Large drugmakers are in for a rude awakening in the next decade. Earlier this month, independent market analysis firm Datamonitor released a report saying that pharmaceutical companies will lose $140 billion in annual sales by 2016 due to the loss of drug patents.
Does this mean that investors should sell all their drug inventors and run out and buy generic-drugmakers like Teva Pharmaceuticals and Barr Pharmaceuticals? The latter might be true, but the former definitely isn't.
I'm not saying to ignore the patents of the companies you own. There will certainly be large declines in sales due to the loss of patents on blockbuster drugs like Pfizer's Lipitor, GlaxoSmithKline's Advair, AstraZeneca's Seroquel, and Sanofi-Aventis' and Bristol-Myers Squibb's Plavix.
On the contrary, investors should know the patent expiration date for each and every drug marketed by the companies they own. That knowledge is the only way to know which way sales -- and therefore earnings -- are headed in the future. A drug can encounter as much as an 80% drop in sales the first year it experiences competition from a generic equivalent.
But even with an increase in patent expirations, I don't think the paradigm for investing in drugmakers has changed. Perhaps it's because of my background, but I tend to attack investing from a scientific perspective. To find companies that will make money in the future, you have to look no further than their pipeline, and there are essentially two ways for companies to grow them.
The hard way
The hard way to increase a company's pipeline starts in the laboratory. Scientists come up with a disease they'd like to find a cure for and test numerous -- sometimes tens of thousands -- compounds on cells grown in tissue culture. Then the most promising compounds are tested in animal models to confirm the in vitro data. Finally the company can submit an investigational new drug (IND) application and eventually start phase 1 clinical trials. Some investors will count preclinical compounds as "in the pipeline," but I've seen enough of them fail that I don't count the drug as in the pipeline until it has an IND submitted.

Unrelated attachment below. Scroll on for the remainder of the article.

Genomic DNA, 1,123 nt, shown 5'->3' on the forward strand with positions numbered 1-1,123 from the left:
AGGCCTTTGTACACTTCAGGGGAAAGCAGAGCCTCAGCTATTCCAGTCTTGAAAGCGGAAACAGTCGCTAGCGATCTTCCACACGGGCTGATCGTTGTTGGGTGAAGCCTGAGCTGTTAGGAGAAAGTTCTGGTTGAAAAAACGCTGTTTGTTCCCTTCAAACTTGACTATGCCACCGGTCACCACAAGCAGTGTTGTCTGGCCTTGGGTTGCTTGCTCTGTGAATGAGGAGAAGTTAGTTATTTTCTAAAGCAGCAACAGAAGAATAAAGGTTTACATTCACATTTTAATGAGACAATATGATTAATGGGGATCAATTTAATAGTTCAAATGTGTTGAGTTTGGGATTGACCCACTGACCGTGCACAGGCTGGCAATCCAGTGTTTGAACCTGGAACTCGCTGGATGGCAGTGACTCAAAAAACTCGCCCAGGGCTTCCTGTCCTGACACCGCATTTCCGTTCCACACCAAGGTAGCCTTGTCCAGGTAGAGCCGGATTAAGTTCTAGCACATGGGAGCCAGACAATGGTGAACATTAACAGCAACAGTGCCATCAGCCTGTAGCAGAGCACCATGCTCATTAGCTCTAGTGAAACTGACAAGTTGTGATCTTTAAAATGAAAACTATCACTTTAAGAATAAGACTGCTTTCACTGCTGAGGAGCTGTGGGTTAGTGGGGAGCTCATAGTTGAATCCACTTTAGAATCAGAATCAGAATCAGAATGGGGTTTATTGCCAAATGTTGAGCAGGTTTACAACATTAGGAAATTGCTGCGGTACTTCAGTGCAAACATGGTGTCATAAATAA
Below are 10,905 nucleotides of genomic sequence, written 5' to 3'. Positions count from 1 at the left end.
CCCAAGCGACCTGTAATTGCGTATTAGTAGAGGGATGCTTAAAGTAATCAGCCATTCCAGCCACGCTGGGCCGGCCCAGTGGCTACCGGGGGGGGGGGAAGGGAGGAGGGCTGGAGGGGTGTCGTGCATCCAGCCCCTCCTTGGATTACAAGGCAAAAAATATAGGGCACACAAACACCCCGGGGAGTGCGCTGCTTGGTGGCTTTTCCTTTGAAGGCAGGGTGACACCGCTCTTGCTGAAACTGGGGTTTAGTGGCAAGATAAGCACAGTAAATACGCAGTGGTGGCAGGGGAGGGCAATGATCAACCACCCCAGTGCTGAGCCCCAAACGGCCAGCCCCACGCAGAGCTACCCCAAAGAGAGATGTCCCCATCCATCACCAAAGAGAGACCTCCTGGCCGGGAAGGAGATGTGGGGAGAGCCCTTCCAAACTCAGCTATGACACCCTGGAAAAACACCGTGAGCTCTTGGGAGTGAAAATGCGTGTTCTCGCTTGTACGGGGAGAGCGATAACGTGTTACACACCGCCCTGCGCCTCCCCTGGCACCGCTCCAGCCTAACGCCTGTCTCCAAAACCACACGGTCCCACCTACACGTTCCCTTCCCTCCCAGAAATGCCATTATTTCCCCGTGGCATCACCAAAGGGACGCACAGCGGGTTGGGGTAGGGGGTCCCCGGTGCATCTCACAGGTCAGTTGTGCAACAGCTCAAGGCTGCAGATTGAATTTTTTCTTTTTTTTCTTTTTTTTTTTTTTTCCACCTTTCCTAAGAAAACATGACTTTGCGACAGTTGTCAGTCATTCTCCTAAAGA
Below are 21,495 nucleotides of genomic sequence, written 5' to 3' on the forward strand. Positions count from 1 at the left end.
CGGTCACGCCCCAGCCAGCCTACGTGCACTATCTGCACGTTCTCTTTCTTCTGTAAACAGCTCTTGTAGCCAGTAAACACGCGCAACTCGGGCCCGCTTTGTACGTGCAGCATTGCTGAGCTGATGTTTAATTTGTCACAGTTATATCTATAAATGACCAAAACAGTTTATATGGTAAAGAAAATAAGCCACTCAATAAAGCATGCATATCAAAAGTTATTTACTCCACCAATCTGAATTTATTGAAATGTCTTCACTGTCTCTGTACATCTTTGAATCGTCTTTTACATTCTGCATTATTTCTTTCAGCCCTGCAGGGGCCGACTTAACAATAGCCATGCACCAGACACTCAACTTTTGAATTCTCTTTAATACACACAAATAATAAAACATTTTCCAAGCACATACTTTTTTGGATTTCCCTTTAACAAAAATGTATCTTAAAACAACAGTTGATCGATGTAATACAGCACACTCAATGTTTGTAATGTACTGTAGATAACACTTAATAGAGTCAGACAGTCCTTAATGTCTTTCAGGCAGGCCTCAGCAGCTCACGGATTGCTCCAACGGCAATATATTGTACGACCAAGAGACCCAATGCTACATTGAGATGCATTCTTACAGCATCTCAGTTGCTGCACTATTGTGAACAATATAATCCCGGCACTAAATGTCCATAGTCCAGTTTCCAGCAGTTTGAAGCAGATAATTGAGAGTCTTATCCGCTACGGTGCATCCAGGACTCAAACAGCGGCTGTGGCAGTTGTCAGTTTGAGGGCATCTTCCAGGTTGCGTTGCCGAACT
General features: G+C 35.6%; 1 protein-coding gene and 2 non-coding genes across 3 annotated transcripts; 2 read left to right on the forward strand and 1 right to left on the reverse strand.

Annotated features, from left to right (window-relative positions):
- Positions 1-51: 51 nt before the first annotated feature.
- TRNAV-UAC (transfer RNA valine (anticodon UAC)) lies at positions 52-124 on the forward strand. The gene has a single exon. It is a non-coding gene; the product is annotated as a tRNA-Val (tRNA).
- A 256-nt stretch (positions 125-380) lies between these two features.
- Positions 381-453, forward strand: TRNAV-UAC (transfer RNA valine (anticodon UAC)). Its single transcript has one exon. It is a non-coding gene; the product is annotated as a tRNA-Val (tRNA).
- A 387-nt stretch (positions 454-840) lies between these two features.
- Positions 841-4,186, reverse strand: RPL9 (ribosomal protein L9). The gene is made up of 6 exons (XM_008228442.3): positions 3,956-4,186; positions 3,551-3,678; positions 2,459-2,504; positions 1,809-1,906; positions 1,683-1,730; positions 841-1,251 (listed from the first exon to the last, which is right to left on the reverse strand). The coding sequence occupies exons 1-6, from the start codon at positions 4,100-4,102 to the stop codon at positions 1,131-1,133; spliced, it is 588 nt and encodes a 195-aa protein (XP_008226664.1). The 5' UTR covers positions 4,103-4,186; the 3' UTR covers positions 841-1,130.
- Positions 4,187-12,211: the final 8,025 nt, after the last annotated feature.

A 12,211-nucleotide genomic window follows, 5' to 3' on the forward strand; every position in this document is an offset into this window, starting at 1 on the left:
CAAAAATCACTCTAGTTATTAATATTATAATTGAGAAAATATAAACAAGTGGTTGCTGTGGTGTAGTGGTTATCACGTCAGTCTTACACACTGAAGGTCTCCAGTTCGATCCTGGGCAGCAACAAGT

Here is a brief look at some of the many companies that have been successful in developing drugs for their pipeline:
Rule Breakers pick Vertex Pharmaceuticals
Another Rule Breaks pick, PDL BioPharma
With 16 compounds developed in-house in mid- to late-stage clinical development, as well as numerous homegrown drugs already on the market, Eli Lilly rounds out the list of companies that have developed a pipeline the hard way.
Unfortunately for the biotech investor, there are plenty of companies to choose for the booby prize, but I'll give it to Introgen for enduring more than a decade of research without bringing a drug to market.
The easy way
The easy way to increase a company's pipeline starts in the front offices. Companies like ViroPharma
This is the easiest way to get a drug into the pipeline, although it doesn't ensure that the drugs are going to have successful clinical trials. Investors are counting on smart managers to make decisions about where to invest the cash.
Here's a pair of companies with track records of buying drugs to increase their pipeline:
Last year, Novartis
AstraZeneca partnered with AtheroGenics to bring AGI-1067 to market, but it failed phase 3 trials. AstraZeneca has also seen the recent failure of the stroke treatment it funded through Renovis. It may have overpaid and underdelivered again last month when it announced the acquisition of MedImmune for $15 billion -- 63 times the midpoint of this year's earnings estimate.
Whether it's through the front office or the labs in the back, a company needs to grow its pipelines to increase sales. Since only one out of five drugs entering the clinic gains FDA approval, investors should look for companies with five times as many drugs in their pipelines as drugs coming off patents. Of course some of the drugs coming off patents have sales in the billions of dollars per year, so companies need to get a hold of some new blockbusters any way they can.
Barr is a Motley Fool Stock Advisor pick. GlaxoSmithKline and Eli Lilly are Income Investor selections. And Pfizer has been recommended by the Inside Value newsletter.
Fool contributor Brian Orelli, Ph.D., almost patented a cell line once, but decided it was too much trouble. He blogs about start-up biotech companies at Babybiotechs.com. Brian somehow managed to talk only about companies in which he doesn't own stock. But he would have told you if he did have a financial interest in them because the Fool has an ironclad disclosure policy.